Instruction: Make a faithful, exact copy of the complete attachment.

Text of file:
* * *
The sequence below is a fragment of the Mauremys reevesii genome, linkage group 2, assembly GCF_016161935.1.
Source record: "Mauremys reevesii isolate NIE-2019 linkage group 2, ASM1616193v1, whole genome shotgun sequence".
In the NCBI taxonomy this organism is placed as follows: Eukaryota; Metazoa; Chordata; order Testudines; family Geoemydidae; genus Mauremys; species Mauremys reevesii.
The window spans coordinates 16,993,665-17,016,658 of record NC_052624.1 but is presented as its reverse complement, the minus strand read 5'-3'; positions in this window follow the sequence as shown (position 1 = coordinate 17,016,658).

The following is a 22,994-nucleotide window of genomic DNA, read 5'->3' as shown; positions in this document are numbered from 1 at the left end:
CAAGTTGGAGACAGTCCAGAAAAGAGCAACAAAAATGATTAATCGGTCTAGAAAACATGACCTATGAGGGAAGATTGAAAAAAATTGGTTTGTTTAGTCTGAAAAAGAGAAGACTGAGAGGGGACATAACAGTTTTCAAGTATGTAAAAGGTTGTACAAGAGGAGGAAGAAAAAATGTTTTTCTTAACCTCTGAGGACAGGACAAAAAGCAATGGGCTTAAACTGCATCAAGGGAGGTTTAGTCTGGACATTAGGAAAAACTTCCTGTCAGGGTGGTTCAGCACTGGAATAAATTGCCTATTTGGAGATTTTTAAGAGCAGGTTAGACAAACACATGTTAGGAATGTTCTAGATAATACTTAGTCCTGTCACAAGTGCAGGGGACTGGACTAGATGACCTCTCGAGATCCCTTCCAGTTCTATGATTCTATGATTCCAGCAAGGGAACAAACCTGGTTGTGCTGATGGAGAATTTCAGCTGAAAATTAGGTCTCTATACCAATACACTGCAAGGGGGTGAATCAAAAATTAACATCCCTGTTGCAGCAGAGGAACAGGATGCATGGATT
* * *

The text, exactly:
The sequence below is a fragment of the Mauremys reevesii genome, linkage group 2, assembly GCF_016161935.1.
Source record: "Mauremys reevesii isolate NIE-2019 linkage group 2, ASM1616193v1, whole genome shotgun sequence".
In the NCBI taxonomy this organism is placed as follows: Eukaryota; Metazoa; Chordata; order Testudines; family Geoemydidae; genus Mauremys; species Mauremys reevesii.
The window spans coordinates 16,993,665-17,016,658 of record NC_052624.1 but is presented as its reverse complement, the minus strand read 5'-3'; positions in this window follow the sequence as shown (position 1 = coordinate 17,016,658).

The following is a 22,994-nucleotide window of genomic DNA, read 5'->3' as shown; positions in this document are numbered from 1 at the left end:
CAAGTTGGAGACAGTCCAGAAAAGAGCAACAAAAATGATTAATCGGTCTAGAAAACATGACCTATGAGGGAAGATTGAAAAAAATTGGTTTGTTTAGTCTGAAAAAGAGAAGACTGAGAGGGGACATAACAGTTTTCAAGTATGTAAAAGGTTGTACAAGAGGAGGAAGAAAAAATGTTTTTCTTAACCTCTGAGGACAGGACAAAAAGCAATGGGCTTAAACTGCATCAAGGGAGGTTTAGTCTGGACATTAGGAAAAACTTCCTGTCAGGGTGGTTCAGCACTGGAATAAATTGCCTATTTGGAGATTTTTAAGAGCAGGTTAGACAAACACATGTTAGGAATGTTCTAGATAATACTTAGTCCTGTCACAAGTGCAGGGGACTGGACTAGATGACCTCTCGAGATCCCTTCCAGTTCTATGATTCTATGATTCCAGCAAGGGAACAAACCTGGTTGTGCTGATGGAGAATTTCAGCTGAAAATTAGGTCTCTATACCAATACACTGCAAGGGGGTGAATCAAAAATTAACATCCCTGTTGCAGCAGAGGAACAGGATGCATGGATT